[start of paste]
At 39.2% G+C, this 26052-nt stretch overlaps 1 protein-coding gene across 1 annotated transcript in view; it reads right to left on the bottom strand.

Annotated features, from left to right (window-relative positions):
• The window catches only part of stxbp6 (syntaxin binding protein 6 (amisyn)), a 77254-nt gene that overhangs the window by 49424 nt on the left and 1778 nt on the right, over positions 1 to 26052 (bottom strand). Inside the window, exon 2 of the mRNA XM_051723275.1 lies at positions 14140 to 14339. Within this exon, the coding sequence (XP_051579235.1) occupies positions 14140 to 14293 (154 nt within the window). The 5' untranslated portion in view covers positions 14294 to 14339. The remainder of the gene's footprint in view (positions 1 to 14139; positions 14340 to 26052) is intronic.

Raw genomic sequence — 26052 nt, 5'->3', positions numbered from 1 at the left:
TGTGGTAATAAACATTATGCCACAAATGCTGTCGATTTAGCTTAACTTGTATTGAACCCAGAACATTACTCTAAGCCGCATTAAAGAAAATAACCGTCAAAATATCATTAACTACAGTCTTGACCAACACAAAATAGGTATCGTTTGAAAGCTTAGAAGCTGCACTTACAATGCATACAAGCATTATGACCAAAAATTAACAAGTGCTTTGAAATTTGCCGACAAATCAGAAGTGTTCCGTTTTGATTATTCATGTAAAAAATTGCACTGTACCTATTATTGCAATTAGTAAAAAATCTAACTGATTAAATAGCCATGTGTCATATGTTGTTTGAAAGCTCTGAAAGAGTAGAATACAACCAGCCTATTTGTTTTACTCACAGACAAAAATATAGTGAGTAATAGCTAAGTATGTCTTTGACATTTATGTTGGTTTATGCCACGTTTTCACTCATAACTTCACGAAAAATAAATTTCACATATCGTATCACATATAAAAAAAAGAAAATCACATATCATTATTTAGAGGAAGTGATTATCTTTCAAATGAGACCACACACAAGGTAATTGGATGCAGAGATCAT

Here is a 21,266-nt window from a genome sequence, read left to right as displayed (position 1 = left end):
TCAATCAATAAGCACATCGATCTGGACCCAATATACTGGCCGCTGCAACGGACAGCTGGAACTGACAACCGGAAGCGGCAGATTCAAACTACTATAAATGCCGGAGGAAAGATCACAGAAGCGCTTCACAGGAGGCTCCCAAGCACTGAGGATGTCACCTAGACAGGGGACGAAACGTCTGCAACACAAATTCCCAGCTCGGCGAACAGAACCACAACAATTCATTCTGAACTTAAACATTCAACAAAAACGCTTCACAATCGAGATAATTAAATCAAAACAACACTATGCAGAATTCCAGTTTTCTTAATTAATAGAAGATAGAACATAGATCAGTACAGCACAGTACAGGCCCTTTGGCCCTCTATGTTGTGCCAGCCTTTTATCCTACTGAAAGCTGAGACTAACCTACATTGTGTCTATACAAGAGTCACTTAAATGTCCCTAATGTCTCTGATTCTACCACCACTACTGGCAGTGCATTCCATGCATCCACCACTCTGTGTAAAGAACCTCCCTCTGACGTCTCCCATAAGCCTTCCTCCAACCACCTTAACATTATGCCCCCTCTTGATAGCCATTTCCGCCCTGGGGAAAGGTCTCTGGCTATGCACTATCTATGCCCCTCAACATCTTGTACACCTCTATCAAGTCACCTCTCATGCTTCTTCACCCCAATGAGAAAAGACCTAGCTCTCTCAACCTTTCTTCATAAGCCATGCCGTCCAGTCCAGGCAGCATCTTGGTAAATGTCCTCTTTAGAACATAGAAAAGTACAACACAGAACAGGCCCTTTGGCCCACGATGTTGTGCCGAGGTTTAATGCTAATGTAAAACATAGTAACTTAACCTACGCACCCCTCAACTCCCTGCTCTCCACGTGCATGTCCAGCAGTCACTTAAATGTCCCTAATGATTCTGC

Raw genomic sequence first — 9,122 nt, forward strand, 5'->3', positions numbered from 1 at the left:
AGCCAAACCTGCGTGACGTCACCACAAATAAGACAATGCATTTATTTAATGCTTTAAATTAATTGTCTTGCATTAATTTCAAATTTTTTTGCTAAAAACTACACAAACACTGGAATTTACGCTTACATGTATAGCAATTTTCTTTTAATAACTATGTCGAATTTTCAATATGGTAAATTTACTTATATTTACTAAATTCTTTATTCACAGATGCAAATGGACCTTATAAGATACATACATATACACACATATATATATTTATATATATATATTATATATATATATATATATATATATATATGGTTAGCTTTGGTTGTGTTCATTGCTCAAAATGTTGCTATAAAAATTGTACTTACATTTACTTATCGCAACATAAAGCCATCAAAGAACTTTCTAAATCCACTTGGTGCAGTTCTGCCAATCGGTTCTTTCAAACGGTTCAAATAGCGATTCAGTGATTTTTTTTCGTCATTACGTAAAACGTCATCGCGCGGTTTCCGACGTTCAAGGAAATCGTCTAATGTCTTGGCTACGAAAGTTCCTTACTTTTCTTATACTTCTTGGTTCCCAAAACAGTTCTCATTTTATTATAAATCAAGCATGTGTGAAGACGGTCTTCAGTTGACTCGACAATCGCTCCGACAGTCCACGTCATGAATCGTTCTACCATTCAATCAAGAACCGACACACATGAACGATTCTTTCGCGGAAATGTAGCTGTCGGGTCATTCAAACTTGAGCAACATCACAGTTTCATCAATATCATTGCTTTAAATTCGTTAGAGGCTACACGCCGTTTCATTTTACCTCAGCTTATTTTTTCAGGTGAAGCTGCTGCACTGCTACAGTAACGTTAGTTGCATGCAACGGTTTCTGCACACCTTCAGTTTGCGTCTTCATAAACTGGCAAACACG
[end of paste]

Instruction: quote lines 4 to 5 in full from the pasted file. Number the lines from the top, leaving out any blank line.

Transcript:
Raw genomic sequence — 26052 nt, 5'->3', positions numbered from 1 at the left:
TGTGGTAATAAACATTATGCCACAAATGCTGTCGATTTAGCTTAACTTGTATTGAACCCAGAACATTACTCTAAGCCGCATTAAAGAAAATAACCGTCAAAATATCATTAACTACAGTCTTGACCAACACAAAATAGGTATCGTTTGAAAGCTTAGAAGCTGCACTTACAATGCATACAAGCATTATGACCAAAAATTAACAAGTGCTTTGAAATTTGCCGACAAATCAGAAGTGTTCCGTTTTGATTATTCATGTAAAAAATTGCACTGTACCTATTATTGCAATTAGTAAAAAATCTAACTGATTAAATAGCCATGTGTCATATGTTGTTTGAAAGCTCTGAAAGAGTAGAATACAACCAGCCTATTTGTTTTACTCACAGACAAAAATATAGTGAGTAATAGCTAAGTATGTCTTTGACATTTATGTTGGTTTATGCCACGTTTTCACTCATAACTTCACGAAAAATAAATTTCACATATCGTATCACATATAAAAAAAAGAAAATCACATATCATTATTTAGAGGAAGTGATTATCTTTCAAATGAGACCACACACAAGGTAATTGGATGCAGAGATCAT